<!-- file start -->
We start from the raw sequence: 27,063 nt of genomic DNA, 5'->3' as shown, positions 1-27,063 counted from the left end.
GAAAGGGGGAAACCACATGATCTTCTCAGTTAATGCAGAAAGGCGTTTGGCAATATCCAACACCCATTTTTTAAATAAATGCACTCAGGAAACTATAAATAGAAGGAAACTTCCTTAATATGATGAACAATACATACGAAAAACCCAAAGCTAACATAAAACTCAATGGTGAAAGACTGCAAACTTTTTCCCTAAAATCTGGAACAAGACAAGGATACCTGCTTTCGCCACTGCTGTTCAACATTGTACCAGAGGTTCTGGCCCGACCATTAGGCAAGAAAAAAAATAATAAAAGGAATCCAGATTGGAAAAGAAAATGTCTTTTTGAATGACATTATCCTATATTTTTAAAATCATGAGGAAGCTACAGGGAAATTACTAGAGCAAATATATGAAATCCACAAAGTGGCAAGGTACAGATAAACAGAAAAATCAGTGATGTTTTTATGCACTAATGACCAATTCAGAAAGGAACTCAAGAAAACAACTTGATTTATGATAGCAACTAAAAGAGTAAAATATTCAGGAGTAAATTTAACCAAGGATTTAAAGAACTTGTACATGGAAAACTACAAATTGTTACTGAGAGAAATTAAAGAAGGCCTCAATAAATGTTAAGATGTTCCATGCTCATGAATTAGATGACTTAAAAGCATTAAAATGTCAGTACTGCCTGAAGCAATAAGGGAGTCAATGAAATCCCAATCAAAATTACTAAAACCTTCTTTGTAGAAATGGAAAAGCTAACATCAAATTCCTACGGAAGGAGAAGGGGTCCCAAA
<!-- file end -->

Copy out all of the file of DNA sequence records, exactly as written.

We start from the raw sequence: 27,063 nt of genomic DNA, 5'->3' as shown, positions 1-27,063 counted from the left end.
GAAAGGGGGAAACCACATGATCTTCTCAGTTAATGCAGAAAGGCGTTTGGCAATATCCAACACCCATTTTTTAAATAAATGCACTCAGGAAACTATAAATAGAAGGAAACTTCCTTAATATGATGAACAATACATACGAAAAACCCAAAGCTAACATAAAACTCAATGGTGAAAGACTGCAAACTTTTTCCCTAAAATCTGGAACAAGACAAGGATACCTGCTTTCGCCACTGCTGTTCAACATTGTACCAGAGGTTCTGGCCCGACCATTAGGCAAGAAAAAAAATAATAAAAGGAATCCAGATTGGAAAAGAAAATGTCTTTTTGAATGACATTATCCTATATTTTTAAAATCATGAGGAAGCTACAGGGAAATTACTAGAGCAAATATATGAAATCCACAAAGTGGCAAGGTACAGATAAACAGAAAAATCAGTGATGTTTTTATGCACTAATGACCAATTCAGAAAGGAACTCAAGAAAACAACTTGATTTATGATAGCAACTAAAAGAGTAAAATATTCAGGAGTAAATTTAACCAAGGATTTAAAGAACTTGTACATGGAAAACTACAAATTGTTACTGAGAGAAATTAAAGAAGGCCTCAATAAATGTTAAGATGTTCCATGCTCATGAATTAGATGACTTAAAAGCATTAAAATGTCAGTACTGCCTGAAGCAATAAGGGAGTCAATGAAATCCCAATCAAAATTACTAAAACCTTCTTTGTAGAAATGGAAAAGCTAACATCAAATTCCTACGGAAGGAGAAGGGGTCCCAAA